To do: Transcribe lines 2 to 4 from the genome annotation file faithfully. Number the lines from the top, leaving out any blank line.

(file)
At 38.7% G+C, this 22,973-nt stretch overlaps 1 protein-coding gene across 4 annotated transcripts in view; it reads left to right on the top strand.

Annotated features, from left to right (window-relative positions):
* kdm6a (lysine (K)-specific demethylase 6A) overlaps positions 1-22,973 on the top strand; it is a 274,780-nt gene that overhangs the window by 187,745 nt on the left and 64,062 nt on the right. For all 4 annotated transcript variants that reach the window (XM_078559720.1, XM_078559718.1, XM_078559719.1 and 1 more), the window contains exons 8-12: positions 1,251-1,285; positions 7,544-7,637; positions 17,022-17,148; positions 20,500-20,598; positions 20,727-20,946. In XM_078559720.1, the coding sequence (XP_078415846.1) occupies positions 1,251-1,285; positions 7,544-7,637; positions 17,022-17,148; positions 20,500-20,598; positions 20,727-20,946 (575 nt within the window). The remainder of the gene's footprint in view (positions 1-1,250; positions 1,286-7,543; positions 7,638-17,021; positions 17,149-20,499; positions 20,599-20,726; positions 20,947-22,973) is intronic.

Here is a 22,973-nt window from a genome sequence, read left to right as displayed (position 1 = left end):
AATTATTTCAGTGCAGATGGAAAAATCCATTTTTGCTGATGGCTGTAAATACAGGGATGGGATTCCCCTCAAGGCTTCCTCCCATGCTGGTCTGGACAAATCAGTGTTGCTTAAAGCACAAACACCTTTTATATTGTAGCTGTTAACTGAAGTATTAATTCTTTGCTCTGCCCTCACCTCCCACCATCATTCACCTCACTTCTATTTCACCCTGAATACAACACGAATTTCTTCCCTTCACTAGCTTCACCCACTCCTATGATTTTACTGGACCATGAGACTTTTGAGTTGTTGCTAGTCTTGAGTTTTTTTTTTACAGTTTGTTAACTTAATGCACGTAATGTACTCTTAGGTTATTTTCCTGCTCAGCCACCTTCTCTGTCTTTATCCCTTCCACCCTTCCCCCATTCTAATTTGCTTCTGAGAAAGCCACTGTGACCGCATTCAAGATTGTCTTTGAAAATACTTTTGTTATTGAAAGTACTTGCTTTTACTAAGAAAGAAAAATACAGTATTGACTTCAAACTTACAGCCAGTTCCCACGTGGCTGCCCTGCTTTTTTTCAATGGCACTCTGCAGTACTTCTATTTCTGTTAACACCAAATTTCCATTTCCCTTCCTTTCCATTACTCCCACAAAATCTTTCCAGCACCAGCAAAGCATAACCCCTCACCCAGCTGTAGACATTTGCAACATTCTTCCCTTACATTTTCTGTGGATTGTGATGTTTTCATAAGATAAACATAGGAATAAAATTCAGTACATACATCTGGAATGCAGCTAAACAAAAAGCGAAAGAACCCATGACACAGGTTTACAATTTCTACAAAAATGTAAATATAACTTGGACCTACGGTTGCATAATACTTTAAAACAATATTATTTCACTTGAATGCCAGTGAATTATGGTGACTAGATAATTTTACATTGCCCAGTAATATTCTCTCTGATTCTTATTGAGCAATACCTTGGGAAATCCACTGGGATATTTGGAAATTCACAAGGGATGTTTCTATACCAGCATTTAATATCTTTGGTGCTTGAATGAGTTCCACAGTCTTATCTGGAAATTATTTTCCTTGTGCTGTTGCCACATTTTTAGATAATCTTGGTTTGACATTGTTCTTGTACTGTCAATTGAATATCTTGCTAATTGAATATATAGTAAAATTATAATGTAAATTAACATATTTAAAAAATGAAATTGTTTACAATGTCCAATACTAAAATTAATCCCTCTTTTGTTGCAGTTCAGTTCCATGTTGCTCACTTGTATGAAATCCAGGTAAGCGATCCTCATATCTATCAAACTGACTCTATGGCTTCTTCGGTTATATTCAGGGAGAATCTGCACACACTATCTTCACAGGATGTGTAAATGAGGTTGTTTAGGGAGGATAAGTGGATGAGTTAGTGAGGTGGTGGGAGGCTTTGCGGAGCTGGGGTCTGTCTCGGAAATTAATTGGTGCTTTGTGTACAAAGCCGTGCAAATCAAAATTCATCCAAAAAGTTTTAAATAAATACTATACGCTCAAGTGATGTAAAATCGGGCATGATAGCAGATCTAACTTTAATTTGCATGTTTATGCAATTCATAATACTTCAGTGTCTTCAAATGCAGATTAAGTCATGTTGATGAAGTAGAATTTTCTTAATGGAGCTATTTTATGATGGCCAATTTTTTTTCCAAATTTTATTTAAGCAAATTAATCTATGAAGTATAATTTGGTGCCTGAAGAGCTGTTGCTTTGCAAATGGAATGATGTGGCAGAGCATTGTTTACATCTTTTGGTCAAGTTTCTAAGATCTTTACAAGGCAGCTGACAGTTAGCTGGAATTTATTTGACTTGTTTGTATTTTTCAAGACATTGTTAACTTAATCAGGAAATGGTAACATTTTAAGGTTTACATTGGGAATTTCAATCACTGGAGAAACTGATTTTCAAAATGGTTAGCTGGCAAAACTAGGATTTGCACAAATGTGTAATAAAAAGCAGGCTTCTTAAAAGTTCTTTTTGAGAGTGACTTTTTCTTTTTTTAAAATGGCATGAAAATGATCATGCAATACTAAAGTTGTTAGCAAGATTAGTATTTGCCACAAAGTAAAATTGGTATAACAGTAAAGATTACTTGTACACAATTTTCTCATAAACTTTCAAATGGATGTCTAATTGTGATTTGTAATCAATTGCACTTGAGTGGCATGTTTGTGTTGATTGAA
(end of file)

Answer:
Annotated features, from left to right (window-relative positions):
* kdm6a (lysine (K)-specific demethylase 6A) overlaps positions 1-22,973 on the top strand; it is a 274,780-nt gene that overhangs the window by 187,745 nt on the left and 64,062 nt on the right. For all 4 annotated transcript variants that reach the window (XM_078559720.1, XM_078559718.1, XM_078559719.1 and 1 more), the window contains exons 8-12: positions 1,251-1,285; positions 7,544-7,637; positions 17,022-17,148; positions 20,500-20,598; positions 20,727-20,946. In XM_078559720.1, the coding sequence (XP_078415846.1) occupies positions 1,251-1,285; positions 7,544-7,637; positions 17,022-17,148; positions 20,500-20,598; positions 20,727-20,946 (575 nt within the window). The remainder of the gene's footprint in view (positions 1-1,250; positions 1,286-7,543; positions 7,638-17,021; positions 17,149-20,499; positions 20,599-20,726; positions 20,947-22,973) is intronic.

Here is a 22,973-nt window from a genome sequence, read left to right as displayed (position 1 = left end):